Mark Dever, What is a Healthy Church? (126 pages, Wheaton, USA: Crossway), 2007.
Mark Dever is a big proponent for the local church. Previously he has written a number of books about the local church and what is important about it. This one is no different and is essentially a more concise version of one of his previous books, Nine Marks of a Healthy Church.
While only a short volume Dever packs a number of important topics within. In part 1 he details what a healthy church is, then goes on to talk of the three essential marks of a healthy church (expository preaching, Biblical theology and a Biblical understanding of the Gospel) in part 2. Part 3 is made up of six important marks of a healthy church, that being a Biblical understanding of conversion, evangelism and membership while also talking about church discipline, discipleship and leadership.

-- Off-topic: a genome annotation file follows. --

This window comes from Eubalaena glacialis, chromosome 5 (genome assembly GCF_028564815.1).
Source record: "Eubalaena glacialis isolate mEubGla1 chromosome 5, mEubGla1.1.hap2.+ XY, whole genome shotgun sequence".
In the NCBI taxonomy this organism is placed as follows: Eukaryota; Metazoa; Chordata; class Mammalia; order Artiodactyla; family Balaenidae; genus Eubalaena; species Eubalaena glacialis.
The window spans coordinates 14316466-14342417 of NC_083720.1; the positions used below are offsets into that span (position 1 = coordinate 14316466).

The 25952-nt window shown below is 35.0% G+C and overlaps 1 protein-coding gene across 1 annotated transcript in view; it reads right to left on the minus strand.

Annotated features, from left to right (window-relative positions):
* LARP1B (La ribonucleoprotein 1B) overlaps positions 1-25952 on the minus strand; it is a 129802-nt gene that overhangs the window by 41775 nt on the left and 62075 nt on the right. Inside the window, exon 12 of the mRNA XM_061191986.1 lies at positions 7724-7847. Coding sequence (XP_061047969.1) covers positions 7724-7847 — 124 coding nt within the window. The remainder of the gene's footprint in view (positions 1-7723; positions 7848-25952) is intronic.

It is a very good book and one that certainly gets you thinking about a theology of the local church. I particularly like the way in which he has thought through the different and more important elements of the local church. What else is good is that he doesn’t give a model of ministry or different ideas of how church should be run but rather is giving large Biblical concepts as an over-arching guide to ones ministry philosophy. While he does talk about eldership, he doesn’t go into how one should order a service, what kind of music, how to make the place acceptable to ‘outsiders’ or visitors. What he does do is push for a church that is Biblically-centred, that is in the world but not of the world. 8/10.